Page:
Vol. 1, No. 2, BOOK REVIEWS, John Clifford HOLT

Contents>> Vol. 1, No. 2



Buddhist Warfare
New York: Oxford University Press, 2010, 272 p.

In the opening lines of the introduction to this collection of eight essays (some written originally for a panel at an American Academy of Religion meeting) and the insightful concluding “afterthoughts” of Bernard Faure that add a cogent finishing touch, Michael Jerryson (p. 3) offers that

[v]iolence is found in all religious traditions, and Buddhism is no exception. This may surprise those who think of Buddhism as a religion based solely on peace. Indeed, one of the principal reasons for producing this book was to address such a misconception.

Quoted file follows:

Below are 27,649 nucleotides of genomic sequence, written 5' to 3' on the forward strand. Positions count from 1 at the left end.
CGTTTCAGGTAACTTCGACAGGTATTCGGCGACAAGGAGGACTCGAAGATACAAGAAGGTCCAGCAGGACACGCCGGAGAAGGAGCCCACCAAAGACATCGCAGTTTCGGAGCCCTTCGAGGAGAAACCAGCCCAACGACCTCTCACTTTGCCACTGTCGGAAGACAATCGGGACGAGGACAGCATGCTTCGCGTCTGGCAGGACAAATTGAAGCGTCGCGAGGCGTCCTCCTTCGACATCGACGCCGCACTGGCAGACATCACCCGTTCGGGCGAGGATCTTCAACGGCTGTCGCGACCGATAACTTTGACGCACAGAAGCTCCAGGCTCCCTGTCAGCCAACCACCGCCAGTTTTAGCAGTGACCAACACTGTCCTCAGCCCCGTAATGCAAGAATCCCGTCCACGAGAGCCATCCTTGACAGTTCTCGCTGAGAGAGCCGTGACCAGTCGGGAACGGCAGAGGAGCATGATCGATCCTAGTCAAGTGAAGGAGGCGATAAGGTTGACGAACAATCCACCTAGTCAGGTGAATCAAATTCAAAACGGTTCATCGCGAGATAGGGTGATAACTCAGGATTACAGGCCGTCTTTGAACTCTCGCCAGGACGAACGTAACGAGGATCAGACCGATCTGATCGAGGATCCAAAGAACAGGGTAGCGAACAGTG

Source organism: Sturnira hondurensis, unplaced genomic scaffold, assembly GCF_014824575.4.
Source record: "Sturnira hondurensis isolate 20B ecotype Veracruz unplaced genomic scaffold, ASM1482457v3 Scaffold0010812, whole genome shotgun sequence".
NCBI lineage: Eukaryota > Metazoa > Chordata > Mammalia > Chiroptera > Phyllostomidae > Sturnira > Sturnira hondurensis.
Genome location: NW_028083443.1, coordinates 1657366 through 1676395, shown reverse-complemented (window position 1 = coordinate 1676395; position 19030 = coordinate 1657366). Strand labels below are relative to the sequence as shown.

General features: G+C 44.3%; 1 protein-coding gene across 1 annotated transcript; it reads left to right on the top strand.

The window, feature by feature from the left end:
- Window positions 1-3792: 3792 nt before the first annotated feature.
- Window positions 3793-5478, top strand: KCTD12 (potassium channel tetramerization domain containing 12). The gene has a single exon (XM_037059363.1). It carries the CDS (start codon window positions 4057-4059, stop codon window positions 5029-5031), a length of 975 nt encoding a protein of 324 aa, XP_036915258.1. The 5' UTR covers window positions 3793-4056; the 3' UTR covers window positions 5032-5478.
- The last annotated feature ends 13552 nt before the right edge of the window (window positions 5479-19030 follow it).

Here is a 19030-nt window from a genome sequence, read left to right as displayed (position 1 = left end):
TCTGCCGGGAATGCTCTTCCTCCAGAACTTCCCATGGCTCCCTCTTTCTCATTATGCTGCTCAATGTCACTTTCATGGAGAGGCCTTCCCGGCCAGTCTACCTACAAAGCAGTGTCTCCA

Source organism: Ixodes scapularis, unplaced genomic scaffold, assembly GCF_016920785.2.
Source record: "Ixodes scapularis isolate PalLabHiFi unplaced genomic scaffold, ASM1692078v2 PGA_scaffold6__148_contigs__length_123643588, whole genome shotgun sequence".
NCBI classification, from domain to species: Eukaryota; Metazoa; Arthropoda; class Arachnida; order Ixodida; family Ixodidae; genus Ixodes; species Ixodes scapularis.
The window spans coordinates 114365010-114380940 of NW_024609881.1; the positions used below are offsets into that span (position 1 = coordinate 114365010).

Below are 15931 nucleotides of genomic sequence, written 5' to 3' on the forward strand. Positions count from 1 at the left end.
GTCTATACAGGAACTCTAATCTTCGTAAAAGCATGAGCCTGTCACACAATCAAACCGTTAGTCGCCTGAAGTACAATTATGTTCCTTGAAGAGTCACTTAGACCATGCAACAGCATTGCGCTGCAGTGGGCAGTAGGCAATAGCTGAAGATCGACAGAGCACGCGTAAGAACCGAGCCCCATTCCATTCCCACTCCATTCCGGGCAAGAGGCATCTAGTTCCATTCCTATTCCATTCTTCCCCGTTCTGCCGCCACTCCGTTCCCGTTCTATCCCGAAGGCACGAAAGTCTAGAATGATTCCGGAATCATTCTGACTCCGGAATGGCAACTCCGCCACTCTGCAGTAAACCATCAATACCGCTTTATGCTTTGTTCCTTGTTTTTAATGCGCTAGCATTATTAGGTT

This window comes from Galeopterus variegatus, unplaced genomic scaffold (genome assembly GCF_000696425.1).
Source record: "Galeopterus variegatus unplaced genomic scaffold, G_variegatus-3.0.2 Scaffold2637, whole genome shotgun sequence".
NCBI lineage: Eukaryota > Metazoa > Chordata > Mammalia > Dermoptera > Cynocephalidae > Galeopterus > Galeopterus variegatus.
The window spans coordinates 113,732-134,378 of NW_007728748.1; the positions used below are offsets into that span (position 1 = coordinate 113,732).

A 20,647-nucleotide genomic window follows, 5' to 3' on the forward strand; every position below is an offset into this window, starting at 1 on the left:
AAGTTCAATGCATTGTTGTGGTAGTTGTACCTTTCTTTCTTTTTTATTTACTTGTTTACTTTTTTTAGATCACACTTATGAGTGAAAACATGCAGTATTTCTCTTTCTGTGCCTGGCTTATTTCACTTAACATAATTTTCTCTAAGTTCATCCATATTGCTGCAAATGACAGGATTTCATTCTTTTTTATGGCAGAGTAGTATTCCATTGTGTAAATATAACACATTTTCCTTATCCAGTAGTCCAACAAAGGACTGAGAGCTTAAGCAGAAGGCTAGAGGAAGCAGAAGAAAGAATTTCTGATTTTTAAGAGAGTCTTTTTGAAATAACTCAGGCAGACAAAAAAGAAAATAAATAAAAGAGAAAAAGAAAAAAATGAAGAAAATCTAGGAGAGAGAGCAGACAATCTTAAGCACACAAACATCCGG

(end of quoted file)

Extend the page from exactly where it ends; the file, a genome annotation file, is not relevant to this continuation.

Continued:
While this is the clearly stated motivation for putting the book together, a myriad of other compelling issues also arise in the chapters that follow that make this publication, in general, a compelling read.